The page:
Tricyclic Cardiotoxicity Treated With Sodium Bicarbonate
A 19-year-old woman presented to the hospital after deliberate ingestion of 3.15 g of dosulepin (Prothiaden). Initial findings were a Glasgow coma scale of 6, a pulse rate of 132/min, and blood pressure of 80/50 mm Hg. An ECG showed broad complexes with a QRS interval of 223 ms (Figure, A). Initial treatment included invasive ventilation and intravenous hydration. Intravenous sodium bicarbonate was administered in a dose of 150 mL ×8.4% (150 mmol bicarbonate), causing rapid resolution of the electrocardiographic abnormalities (Figure, B) and restoration of systemic blood pressure. Ventilatory support was discontinued at 12 hours after ingestion, and the patient was discharged home 1 day later after formal psychiatric review.
Poisoning by tricyclic antidepressants may cause fatal arrhythmia attributable to blockade of cardiac sodium channels, causing prolongation of the cardiac action potential, refractory period, and atrioventricular conduction. Cardiovascular features include sinus tachycardia, which is caused by anticholinergic activity and inhibition of norepinephrine uptake, and hypotension, which is caused by reduced myocardial contractility and peripheral vascular α-adrenergic blockade.1 A variety of electrocardiographic abnormalities have been described, including prolongation of the PR, QRS, and QT intervals; nonspecific ST-segment and T-wave changes; atrioventricular block; right-axis deviation of the terminal 40-ms vector of the QRS complex in the frontal plane; right bundle-branch block; and the Brugada pattern. When taken in overdose, dosulepin is more likely than other antidepressants to be cardiotoxic, and the minimum fatal dose in adults is reported to be 750 mg.2,3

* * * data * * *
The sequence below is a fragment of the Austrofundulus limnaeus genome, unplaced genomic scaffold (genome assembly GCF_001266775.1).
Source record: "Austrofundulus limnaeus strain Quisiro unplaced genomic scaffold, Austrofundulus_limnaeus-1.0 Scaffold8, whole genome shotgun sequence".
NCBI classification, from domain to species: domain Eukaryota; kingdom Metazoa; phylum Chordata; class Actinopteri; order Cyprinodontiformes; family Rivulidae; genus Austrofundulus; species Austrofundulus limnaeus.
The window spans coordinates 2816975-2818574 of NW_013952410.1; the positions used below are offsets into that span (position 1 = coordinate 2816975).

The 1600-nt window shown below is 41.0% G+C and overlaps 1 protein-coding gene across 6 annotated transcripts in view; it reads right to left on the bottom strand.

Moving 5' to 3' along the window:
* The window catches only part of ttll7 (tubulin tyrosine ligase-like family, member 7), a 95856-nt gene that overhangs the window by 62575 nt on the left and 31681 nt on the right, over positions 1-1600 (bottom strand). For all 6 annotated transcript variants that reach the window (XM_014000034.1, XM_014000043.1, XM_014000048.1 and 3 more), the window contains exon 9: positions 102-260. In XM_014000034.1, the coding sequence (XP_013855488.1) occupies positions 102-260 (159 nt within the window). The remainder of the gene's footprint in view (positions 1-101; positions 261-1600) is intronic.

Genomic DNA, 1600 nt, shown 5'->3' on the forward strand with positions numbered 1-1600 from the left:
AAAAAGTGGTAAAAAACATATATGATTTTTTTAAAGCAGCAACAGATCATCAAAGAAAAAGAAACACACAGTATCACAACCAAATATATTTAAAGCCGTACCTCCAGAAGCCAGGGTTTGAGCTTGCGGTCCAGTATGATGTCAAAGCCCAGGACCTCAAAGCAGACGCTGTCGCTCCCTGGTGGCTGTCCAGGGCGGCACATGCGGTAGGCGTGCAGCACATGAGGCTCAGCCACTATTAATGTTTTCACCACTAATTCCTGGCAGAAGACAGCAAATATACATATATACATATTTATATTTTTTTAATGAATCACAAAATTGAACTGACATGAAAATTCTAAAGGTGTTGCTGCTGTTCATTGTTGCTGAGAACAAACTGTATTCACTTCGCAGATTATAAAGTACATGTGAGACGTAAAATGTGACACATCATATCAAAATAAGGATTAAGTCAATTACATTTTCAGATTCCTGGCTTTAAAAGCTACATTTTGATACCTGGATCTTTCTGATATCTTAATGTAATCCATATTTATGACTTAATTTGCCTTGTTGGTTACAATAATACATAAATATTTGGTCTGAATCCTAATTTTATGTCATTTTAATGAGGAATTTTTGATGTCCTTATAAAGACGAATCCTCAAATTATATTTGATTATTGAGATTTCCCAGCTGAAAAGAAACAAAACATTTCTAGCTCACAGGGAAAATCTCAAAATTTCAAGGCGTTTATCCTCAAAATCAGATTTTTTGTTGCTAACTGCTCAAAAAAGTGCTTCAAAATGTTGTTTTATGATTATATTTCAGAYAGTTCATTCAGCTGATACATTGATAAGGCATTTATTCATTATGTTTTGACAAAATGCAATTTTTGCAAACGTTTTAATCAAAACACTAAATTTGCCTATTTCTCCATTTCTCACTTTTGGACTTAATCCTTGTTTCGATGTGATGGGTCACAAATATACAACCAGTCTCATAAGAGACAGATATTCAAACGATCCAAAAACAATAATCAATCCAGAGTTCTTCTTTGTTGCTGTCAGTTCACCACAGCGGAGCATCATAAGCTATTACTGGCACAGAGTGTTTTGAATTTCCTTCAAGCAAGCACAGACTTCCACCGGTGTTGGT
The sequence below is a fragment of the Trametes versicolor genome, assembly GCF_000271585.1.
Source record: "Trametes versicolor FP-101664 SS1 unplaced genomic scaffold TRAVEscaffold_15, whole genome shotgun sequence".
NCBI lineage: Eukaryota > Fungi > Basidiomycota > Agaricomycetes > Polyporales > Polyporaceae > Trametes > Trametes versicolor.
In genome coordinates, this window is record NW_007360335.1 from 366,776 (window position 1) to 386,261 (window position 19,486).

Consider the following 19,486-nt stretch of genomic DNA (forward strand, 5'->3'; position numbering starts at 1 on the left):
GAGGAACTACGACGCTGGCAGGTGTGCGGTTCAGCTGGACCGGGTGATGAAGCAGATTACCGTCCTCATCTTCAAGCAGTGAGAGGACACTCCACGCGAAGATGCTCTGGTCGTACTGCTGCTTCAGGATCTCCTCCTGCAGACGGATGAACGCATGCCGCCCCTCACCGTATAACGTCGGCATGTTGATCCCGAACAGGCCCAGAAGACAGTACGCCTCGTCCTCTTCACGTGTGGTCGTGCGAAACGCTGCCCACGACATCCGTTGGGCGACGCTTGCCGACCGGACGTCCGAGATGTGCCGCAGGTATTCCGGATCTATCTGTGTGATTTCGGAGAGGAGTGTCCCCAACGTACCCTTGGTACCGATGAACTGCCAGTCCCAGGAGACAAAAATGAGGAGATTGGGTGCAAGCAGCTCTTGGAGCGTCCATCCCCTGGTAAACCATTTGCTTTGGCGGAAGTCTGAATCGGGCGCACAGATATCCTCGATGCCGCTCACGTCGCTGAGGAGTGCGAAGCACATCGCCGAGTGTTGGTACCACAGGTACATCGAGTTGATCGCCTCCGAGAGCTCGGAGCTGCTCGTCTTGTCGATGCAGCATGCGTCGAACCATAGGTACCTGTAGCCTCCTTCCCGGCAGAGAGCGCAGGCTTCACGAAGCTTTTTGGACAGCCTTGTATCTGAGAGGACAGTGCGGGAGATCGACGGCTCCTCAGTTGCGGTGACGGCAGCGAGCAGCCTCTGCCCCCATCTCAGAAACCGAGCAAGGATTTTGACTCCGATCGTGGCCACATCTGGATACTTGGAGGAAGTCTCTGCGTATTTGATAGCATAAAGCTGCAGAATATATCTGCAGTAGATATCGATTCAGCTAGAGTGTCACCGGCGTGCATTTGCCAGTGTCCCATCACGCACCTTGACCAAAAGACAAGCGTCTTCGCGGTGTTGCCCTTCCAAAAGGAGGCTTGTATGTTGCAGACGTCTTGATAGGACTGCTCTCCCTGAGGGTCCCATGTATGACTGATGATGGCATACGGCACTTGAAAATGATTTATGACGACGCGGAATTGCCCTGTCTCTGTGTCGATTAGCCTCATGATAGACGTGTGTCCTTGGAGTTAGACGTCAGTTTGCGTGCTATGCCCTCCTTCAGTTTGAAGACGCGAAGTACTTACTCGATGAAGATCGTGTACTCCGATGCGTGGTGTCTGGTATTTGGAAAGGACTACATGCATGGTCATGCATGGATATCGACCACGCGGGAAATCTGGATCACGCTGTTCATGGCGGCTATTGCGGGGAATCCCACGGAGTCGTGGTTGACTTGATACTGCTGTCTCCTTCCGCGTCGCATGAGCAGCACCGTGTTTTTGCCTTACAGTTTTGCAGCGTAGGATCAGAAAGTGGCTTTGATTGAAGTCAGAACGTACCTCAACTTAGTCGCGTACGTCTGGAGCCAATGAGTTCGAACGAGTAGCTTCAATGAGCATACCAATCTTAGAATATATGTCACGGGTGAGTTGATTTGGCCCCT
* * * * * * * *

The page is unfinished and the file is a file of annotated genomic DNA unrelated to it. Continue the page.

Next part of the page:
Prolongation of the QRS duration >100 ms predicts a higher risk of arrhythmia and is an indication for systemic sodium bicarbonate administration. Serum alkalinization favors dissociation of the tricyclic away from myocardial sodium channels, and the extracellular sodium load improves sodium channel function.4 In patients at risk of arrhythmia, consideration should be given to intravenous administration of 50 mL of sodium bicarbonate 8.4%, and the dose may be repeated every 15 minutes until the ECG normalizes or the arterial pH is ≥7.45.1,4 This is normally sufficient to allow restoration of normal cardiac rhythm and blood pressure, without a need to resort to other antiarrhythmic agents.